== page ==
I am a terrible shot.

Once on the ice I headed away from the increasingly-forested mountainous shoreline, reaching a series of low islands jutting from the ice.

One of them held a flat wall beneath a sheltering overhang.  "Twobit, what if we stop here for the night?"

"Oh, boy!  This place looks great!  I can help build the shelter!"

Complete with deadly diving board

"How about if you go, um, over there, and ask those boars if they've seen any pegasus?"

As Twobit happily trotted off, sliding wildly across the ice, I set to work constructing another shelter, using the formula that by now was becoming tried and true.

As long as he doesn't step through a hole in the ice.  I have no idea how I'd get him back out.

Eventually I finished the cave part of the shelter and looked for Twobit.

"They said they saw a herd of them thundering across the ice just yesterday!  Maybe if we hurry up and run all night, we can catch them!  Wow, a whole herd!"

"Traveling during the night is a very bad idea," I told Twobit.  "I'll explain once we get in the shelter.  The safe, safe shelter."

At least they're boars, not bears.

I rode Twobit over the entrance barrier, and dismounted.  He immediately zoomed to the entrance, where he began bouncing repeatedly.

"Oh, boy, are we going to start putting in windows now?  Hand me the glass - I'll help you!"


"I'll do it this time - step aside."

"But I can help!  I really can!  I need to learn all this stuff if I'm going to be the best horse ever!"

"Maybe next time."  And, with an increasing sense of urgency, "Can you please move?  It's going to get dark soon, and as I was going to tell you earlier, dark is a Very Bad Thing."

Twobit continued to bounce in a spot that completely prevented me from reaching around him to place any blocks to seal the shelter.  I tried to no avail to bodily shove him aside.


Finally, I gave up and leapt onto his back, rode him to the back of the shelter, and then dismounted, racing him to the front of the shelter.

"Wait for me!"

I quickly placed two gravel blocks below myself, just barely getting the second one in place in time to prevent him from walking up the stairs to exit the shelter and inspect it from outside.  His nose appeared over the top of the gravel block.

"Whatcha doing?"

But now I was free to work, taking a deep breath and looking around at the panic-inducing darkness of the night sky, feeling the breeze eerily blowing through nonexistent shelter walls.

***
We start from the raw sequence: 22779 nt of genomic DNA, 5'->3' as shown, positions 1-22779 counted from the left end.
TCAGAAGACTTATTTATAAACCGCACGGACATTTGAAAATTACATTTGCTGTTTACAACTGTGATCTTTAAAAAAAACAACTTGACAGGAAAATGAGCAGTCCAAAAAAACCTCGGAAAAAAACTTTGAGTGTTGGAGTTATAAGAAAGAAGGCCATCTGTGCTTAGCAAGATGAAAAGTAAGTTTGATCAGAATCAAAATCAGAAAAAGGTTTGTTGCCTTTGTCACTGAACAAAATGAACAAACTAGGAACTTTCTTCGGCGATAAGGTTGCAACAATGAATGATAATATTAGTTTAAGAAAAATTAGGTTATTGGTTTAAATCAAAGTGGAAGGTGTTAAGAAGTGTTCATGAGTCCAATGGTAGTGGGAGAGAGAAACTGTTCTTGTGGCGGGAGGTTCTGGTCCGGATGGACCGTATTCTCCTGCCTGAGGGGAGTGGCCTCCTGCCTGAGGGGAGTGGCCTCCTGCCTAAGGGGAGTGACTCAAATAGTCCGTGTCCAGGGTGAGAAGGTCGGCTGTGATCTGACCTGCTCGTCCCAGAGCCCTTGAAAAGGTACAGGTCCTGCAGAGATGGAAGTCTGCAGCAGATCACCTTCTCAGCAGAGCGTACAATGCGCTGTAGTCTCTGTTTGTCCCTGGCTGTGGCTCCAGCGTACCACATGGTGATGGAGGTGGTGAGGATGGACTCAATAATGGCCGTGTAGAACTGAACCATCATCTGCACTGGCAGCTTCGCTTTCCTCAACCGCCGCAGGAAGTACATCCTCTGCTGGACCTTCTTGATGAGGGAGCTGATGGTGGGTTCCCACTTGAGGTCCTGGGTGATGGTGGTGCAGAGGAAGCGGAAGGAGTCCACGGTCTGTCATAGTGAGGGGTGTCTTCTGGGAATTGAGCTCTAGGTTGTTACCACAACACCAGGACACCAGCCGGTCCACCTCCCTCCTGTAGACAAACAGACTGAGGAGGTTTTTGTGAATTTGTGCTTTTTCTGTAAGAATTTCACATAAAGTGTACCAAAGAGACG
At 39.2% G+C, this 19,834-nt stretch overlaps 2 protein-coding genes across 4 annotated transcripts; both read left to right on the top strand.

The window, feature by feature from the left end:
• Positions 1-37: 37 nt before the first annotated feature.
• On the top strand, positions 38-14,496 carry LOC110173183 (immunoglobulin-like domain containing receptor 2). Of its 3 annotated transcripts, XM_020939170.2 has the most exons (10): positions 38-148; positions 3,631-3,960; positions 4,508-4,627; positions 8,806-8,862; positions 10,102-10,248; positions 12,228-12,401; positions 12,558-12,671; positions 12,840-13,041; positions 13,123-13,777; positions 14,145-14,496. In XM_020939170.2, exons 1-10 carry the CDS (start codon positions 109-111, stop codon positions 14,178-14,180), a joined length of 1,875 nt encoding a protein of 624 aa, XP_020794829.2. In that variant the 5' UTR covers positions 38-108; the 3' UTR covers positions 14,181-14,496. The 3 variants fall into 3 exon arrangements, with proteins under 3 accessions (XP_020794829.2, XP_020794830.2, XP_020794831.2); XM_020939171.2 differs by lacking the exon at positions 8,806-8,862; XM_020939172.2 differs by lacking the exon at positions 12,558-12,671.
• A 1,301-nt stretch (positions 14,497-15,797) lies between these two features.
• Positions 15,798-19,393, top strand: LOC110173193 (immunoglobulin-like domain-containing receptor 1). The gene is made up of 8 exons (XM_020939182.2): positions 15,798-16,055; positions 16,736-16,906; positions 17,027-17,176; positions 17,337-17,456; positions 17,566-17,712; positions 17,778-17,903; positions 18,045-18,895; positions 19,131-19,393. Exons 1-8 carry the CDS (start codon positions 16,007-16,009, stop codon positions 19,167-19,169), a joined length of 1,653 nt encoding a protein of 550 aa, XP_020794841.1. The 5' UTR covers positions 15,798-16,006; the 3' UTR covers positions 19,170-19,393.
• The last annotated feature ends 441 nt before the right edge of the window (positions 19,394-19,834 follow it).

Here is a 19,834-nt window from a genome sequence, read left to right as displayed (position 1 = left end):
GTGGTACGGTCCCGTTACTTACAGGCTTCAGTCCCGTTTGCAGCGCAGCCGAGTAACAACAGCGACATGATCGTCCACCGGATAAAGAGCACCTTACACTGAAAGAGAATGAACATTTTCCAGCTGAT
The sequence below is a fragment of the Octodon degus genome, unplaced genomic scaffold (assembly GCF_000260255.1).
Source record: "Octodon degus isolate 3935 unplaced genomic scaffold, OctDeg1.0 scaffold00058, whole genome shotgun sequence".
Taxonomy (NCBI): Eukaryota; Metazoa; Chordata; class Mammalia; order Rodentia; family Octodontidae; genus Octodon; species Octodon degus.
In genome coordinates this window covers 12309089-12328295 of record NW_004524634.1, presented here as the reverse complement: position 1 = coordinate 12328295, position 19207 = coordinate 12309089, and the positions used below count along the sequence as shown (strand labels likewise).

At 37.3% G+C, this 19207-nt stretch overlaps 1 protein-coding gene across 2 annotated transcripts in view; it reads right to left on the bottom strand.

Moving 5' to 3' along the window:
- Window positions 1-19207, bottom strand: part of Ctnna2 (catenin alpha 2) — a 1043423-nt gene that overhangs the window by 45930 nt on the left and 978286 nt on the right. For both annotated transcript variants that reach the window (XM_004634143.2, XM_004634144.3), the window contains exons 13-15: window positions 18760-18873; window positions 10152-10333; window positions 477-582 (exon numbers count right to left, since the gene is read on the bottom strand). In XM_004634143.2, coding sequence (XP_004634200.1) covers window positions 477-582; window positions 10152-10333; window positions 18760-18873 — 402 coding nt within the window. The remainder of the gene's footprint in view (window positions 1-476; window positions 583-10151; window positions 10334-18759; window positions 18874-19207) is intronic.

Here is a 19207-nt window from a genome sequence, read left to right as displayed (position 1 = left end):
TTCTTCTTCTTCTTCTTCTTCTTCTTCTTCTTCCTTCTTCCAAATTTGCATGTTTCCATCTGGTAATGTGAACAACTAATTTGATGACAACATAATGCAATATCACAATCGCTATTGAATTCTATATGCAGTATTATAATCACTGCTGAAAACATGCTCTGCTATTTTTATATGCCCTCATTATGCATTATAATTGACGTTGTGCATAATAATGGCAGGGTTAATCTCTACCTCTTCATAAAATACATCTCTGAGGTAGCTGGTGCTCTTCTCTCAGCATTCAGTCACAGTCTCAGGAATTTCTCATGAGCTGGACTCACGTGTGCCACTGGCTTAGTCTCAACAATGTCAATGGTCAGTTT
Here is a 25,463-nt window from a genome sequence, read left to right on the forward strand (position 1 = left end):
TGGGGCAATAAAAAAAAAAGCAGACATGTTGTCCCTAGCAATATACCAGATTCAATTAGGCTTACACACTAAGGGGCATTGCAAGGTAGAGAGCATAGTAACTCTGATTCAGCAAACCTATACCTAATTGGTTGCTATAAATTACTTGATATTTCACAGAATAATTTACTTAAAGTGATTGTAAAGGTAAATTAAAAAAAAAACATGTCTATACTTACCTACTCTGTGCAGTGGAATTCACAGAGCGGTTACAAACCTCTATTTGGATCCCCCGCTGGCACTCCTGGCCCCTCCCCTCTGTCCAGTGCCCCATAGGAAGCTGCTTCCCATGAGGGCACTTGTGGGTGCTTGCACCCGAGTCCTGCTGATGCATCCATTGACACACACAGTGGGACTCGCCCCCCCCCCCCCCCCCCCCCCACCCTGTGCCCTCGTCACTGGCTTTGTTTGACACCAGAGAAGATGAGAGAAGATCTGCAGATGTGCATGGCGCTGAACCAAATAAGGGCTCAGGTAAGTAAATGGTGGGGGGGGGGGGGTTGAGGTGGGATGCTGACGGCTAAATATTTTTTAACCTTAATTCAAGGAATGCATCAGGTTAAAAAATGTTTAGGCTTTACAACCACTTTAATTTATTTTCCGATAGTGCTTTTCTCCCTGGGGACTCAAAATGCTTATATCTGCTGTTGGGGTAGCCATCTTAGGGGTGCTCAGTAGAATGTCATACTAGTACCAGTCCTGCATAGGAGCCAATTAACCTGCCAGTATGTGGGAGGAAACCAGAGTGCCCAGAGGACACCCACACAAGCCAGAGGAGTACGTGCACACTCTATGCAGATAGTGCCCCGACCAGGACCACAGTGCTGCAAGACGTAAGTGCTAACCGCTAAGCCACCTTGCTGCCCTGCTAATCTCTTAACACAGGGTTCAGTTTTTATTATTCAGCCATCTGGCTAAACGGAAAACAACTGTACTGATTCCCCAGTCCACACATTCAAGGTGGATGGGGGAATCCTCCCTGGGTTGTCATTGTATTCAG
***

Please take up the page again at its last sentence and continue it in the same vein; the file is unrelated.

He seemed not to mind me standing on his nose.

I managed to secure the shelter, and then started working on enlarging the interior, as I was in desperate need of elbow room.

At least the ceiling appears to be high enough.

"Now what are you up to?  Crafting?  I can help with that!  I can hold the table!"

Also, a ghostly cow goes by in the night.

"Hey, you dropped some cobblestone!  Here you go!  I picked it up for you!"

Gee, thanks, Twobit.

Finally the main room was large enough for me to have some hope of riding Twobit out the door, if necessary.  With some relief, I started mining, hearing Twobit's exclamations in the shelter above me.

When I began to come upstairs in the morning, I found him waiting for me.

"What are you doing?  Is it fun?  I can't see!"

Hello, Twobit.

"Um, Twobit, I can't actually get out of the mine when you're jumping up and down right on the only exit."


I eventually convinced him to step aside, and made it upstairs to watch the sun rising over ice and sand. Somewhere in the distance, a cow seemed to be ice skating.

Monday, December 24, 2012

Part 43: Twobit

Throughout the lonely night I mined, once breaking through into a cave (a scary moment, but it turned out to be a short dead end, free of monsters), and once breaking through into clear night air (even scarier, since I knew without a doubt that there were monsters out there).